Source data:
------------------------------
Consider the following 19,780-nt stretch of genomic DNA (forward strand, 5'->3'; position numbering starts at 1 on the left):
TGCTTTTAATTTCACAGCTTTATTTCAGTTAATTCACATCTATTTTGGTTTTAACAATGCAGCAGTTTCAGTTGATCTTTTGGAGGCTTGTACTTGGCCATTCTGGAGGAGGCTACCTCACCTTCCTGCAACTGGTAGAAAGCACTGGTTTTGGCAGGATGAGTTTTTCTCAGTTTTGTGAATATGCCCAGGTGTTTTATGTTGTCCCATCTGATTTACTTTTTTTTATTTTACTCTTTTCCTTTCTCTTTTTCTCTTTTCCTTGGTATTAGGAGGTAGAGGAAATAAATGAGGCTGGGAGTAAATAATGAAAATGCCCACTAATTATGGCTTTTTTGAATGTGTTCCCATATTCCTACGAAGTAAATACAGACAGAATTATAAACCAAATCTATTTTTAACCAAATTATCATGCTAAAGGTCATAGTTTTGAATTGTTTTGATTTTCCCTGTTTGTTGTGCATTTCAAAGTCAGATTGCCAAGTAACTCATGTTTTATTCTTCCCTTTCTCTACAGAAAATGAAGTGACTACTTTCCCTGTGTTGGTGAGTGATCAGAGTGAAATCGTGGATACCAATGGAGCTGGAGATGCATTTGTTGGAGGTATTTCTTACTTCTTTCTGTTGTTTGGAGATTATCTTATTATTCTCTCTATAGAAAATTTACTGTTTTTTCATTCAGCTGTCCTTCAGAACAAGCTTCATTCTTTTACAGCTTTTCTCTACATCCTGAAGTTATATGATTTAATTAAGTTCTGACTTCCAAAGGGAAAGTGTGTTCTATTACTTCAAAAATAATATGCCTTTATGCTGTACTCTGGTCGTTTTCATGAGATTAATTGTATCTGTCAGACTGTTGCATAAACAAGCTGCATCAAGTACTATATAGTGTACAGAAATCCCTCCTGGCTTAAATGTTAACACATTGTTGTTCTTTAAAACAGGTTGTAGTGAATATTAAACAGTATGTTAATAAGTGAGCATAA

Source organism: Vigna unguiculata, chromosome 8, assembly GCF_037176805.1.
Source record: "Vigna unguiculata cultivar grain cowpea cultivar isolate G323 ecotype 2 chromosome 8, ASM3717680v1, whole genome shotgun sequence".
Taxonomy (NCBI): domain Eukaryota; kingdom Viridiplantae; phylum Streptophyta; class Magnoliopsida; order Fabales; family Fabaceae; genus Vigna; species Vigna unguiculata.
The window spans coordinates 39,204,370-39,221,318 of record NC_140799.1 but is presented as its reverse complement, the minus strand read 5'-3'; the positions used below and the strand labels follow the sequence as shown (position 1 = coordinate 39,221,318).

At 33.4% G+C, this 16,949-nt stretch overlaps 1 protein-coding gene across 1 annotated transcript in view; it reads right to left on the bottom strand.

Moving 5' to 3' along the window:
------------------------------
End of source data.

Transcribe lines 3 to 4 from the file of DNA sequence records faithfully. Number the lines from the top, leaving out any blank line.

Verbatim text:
Source organism: Vigna unguiculata, chromosome 8, assembly GCF_037176805.1.
Source record: "Vigna unguiculata cultivar grain cowpea cultivar isolate G323 ecotype 2 chromosome 8, ASM3717680v1, whole genome shotgun sequence".